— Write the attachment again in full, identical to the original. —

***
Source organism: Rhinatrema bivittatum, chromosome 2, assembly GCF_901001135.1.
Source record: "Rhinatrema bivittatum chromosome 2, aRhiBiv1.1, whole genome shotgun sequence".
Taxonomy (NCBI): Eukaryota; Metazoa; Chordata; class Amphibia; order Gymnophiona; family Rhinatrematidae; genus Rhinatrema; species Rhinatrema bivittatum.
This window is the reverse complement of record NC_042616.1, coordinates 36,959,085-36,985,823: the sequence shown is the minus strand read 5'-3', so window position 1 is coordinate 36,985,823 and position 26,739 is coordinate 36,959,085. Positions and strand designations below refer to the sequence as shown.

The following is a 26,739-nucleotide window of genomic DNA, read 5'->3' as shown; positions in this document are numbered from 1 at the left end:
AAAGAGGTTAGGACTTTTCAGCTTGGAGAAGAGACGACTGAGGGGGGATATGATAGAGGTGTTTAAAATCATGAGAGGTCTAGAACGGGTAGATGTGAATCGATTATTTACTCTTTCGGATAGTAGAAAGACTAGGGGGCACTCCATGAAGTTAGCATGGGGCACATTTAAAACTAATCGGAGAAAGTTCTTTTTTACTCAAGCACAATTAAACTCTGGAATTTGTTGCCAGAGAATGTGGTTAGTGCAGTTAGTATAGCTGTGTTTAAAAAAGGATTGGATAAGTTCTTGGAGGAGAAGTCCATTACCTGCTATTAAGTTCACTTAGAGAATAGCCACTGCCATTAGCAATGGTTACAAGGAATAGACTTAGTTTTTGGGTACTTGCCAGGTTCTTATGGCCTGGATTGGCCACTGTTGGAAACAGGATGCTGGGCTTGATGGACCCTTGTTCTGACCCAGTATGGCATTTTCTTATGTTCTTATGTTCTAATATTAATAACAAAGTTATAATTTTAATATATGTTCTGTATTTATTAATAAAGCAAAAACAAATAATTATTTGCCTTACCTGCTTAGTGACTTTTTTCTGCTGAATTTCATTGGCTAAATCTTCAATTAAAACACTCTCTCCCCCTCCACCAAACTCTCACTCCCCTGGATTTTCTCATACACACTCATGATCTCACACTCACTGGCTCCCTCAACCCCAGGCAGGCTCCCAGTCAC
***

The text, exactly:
Source organism: Rhinatrema bivittatum, chromosome 2, assembly GCF_901001135.1.
Source record: "Rhinatrema bivittatum chromosome 2, aRhiBiv1.1, whole genome shotgun sequence".
Taxonomy (NCBI): Eukaryota; Metazoa; Chordata; class Amphibia; order Gymnophiona; family Rhinatrematidae; genus Rhinatrema; species Rhinatrema bivittatum.
This window is the reverse complement of record NC_042616.1, coordinates 36,959,085-36,985,823: the sequence shown is the minus strand read 5'-3', so window position 1 is coordinate 36,985,823 and position 26,739 is coordinate 36,959,085. Positions and strand designations below refer to the sequence as shown.

The following is a 26,739-nucleotide window of genomic DNA, read 5'->3' as shown; positions in this document are numbered from 1 at the left end:
AAAGAGGTTAGGACTTTTCAGCTTGGAGAAGAGACGACTGAGGGGGGATATGATAGAGGTGTTTAAAATCATGAGAGGTCTAGAACGGGTAGATGTGAATCGATTATTTACTCTTTCGGATAGTAGAAAGACTAGGGGGCACTCCATGAAGTTAGCATGGGGCACATTTAAAACTAATCGGAGAAAGTTCTTTTTTACTCAAGCACAATTAAACTCTGGAATTTGTTGCCAGAGAATGTGGTTAGTGCAGTTAGTATAGCTGTGTTTAAAAAAGGATTGGATAAGTTCTTGGAGGAGAAGTCCATTACCTGCTATTAAGTTCACTTAGAGAATAGCCACTGCCATTAGCAATGGTTACAAGGAATAGACTTAGTTTTTGGGTACTTGCCAGGTTCTTATGGCCTGGATTGGCCACTGTTGGAAACAGGATGCTGGGCTTGATGGACCCTTGTTCTGACCCAGTATGGCATTTTCTTATGTTCTTATGTTCTAATATTAATAACAAAGTTATAATTTTAATATATGTTCTGTATTTATTAATAAAGCAAAAACAAATAATTATTTGCCTTACCTGCTTAGTGACTTTTTTCTGCTGAATTTCATTGGCTAAATCTTCAATTAAAACACTCTCTCCCCCTCCACCAAACTCTCACTCCCCTGGATTTTCTCATACACACTCATGATCTCACACTCACTGGCTCCCTCAACCCCAGGCAGGCTCCCAGTCAC